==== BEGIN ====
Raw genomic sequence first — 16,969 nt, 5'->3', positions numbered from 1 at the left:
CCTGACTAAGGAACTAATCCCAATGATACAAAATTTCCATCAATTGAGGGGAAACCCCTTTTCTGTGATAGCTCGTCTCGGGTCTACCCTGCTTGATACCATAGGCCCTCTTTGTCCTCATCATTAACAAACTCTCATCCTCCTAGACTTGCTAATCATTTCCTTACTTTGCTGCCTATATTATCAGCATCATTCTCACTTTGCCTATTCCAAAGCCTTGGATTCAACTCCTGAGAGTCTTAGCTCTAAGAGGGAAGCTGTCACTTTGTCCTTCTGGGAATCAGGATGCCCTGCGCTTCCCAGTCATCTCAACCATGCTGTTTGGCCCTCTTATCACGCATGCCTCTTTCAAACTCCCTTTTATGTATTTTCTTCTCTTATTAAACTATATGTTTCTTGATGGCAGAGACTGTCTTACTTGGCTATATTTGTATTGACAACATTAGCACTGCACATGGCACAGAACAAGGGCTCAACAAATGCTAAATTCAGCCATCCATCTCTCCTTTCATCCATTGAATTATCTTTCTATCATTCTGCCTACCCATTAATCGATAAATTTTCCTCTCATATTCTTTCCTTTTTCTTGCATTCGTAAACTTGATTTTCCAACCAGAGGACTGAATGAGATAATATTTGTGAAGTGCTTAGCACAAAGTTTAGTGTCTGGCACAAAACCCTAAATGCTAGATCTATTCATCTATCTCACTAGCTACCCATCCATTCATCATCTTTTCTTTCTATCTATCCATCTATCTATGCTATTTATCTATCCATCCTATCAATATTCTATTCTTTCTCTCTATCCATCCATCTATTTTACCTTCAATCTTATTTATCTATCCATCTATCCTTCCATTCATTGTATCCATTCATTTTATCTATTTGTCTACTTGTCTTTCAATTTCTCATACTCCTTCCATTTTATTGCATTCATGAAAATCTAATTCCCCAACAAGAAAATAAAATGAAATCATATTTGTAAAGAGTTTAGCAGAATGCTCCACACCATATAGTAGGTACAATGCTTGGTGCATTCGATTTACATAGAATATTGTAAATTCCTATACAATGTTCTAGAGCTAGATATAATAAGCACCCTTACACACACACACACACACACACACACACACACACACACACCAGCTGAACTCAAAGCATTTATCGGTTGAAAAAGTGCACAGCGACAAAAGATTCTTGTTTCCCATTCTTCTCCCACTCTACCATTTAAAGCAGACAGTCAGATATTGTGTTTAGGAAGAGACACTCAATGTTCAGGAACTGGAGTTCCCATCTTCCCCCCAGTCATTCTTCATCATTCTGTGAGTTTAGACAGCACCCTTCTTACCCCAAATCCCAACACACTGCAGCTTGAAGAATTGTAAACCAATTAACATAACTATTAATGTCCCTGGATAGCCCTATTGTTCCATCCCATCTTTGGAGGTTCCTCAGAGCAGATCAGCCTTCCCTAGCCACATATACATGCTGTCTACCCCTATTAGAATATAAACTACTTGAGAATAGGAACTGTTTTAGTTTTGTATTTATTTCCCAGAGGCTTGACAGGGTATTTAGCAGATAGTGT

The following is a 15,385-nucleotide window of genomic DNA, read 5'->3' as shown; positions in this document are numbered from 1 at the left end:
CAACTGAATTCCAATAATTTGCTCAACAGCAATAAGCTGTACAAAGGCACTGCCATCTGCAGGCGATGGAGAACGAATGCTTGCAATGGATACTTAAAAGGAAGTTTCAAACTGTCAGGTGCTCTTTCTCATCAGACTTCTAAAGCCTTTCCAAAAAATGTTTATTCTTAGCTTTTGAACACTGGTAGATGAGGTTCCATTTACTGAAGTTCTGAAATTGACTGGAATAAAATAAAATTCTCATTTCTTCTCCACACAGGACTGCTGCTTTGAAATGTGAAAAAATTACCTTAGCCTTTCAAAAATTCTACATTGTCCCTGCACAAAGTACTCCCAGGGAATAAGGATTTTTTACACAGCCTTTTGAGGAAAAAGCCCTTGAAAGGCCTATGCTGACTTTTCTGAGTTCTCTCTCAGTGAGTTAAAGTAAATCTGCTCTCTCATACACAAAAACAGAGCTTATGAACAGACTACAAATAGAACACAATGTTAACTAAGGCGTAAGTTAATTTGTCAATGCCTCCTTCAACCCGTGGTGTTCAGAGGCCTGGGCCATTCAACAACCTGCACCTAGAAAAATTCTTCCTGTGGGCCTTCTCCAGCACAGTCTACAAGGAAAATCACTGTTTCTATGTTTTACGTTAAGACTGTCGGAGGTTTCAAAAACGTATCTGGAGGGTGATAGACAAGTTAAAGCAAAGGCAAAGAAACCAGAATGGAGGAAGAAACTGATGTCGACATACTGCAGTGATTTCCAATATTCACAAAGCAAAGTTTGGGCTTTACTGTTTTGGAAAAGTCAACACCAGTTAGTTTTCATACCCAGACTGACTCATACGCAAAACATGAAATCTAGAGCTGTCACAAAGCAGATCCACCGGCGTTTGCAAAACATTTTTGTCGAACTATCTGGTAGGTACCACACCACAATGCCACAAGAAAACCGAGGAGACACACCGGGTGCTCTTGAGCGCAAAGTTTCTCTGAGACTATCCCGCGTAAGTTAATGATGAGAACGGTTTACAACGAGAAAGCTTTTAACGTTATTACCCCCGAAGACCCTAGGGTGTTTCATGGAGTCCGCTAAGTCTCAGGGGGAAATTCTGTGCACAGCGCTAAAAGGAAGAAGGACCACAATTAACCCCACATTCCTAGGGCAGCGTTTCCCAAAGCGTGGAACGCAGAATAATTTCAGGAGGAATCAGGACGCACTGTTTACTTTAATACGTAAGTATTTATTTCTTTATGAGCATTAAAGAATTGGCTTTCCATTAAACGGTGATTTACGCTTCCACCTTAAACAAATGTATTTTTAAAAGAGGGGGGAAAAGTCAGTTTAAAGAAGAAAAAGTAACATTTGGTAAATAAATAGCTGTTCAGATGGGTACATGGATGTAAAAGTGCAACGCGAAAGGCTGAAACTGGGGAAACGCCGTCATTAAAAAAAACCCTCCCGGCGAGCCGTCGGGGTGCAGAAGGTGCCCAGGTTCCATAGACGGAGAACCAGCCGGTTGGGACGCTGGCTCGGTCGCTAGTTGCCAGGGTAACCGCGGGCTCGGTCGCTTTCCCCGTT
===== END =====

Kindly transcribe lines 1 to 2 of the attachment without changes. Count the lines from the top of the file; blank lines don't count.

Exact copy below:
Raw genomic sequence first — 16,969 nt, 5'->3', positions numbered from 1 at the left:
CCTGACTAAGGAACTAATCCCAATGATACAAAATTTCCATCAATTGAGGGGAAACCCCTTTTCTGTGATAGCTCGTCTCGGGTCTACCCTGCTTGATACCATAGGCCCTCTTTGTCCTCATCATTAACAAACTCTCATCCTCCTAGACTTGCTAATCATTTCCTTACTTTGCTGCCTATATTATCAGCATCATTCTCACTTTGCCTATTCCAAAGCCTTGGATTCAACTCCTGAGAGTCTTAGCTCTAAGAGGGAAGCTGTCACTTTGTCCTTCTGGGAATCAGGATGCCCTGCGCTTCCCAGTCATCTCAACCATGCTGTTTGGCCCTCTTATCACGCATGCCTCTTTCAAACTCCCTTTTATGTATTTTCTTCTCTTATTAAACTATATGTTTCTTGATGGCAGAGACTGTCTTACTTGGCTATATTTGTATTGACAACATTAGCACTGCACATGGCACAGAACAAGGGCTCAACAAATGCTAAATTCAGCCATCCATCTCTCCTTTCATCCATTGAATTATCTTTCTATCATTCTGCCTACCCATTAATCGATAAATTTTCCTCTCATATTCTTTCCTTTTTCTTGCATTCGTAAACTTGATTTTCCAACCAGAGGACTGAATGAGATAATATTTGTGAAGTGCTTAGCACAAAGTTTAGTGTCTGGCACAAAACCCTAAATGCTAGATCTATTCATCTATCTCACTAGCTACCCATCCATTCATCATCTTTTCTTTCTATCTATCCATCTATCTATGCTATTTATCTATCCATCCTATCAATATTCTATTCTTTCTCTCTATCCATCCATCTATTTTACCTTCAATCTTATTTATCTATCCATCTATCCTTCCATTCATTGTATCCATTCATTTTATCTATTTGTCTACTTGTCTTTCAATTTCTCATACTCCTTCCATTTTATTGCATTCATGAAAATCTAATTCCCCAACAAGAAAATAAAATGAAATCATATTTGTAAAGAGTTTAGCAGAATGCTCCACACCATATAGTAGGTACAATGCTTGGTGCATTCGATTTACATAGAATATTGTAAATTCCTATACAATGTTCTAGAGCTAGATATAATAAGCACCCTTACACACACACACACACACACACACACACACACACACACACCAGCTGAACTCAAAGCATTTATCGGTTGAAAAAGTGCACAGCGACAAAAGATTCTTGTTTCCCATTCTTCTCCCACTCTACCATTTAAAGCAGACAGTCAGATATTGTGTTTAGGAAGAGACACTCAATGTTCAGGAACTGGAGTTCCCATCTTCCCCCCAGTCATTCTTCATCATTCTGTGAGTTTAGACAGCACCCTTCTTACCCCAAATCCCAACACACTGCAGCTTGAAGAATTGTAAACCAATTAACATAACTATTAATGTCCCTGGATAGCCCTATTGTTCCATCCCATCTTTGGAGGTTCCTCAGAGCAGATCAGCCTTCCCTAGCCACATATACATGCTGTCTACCCCTATTAGAATATAAACTACTTGAGAATAGGAACTGTTTTAGTTTTGTATTTATTTCCCAGAGGCTTGACAGGGTATTTAGCAGATAGTGT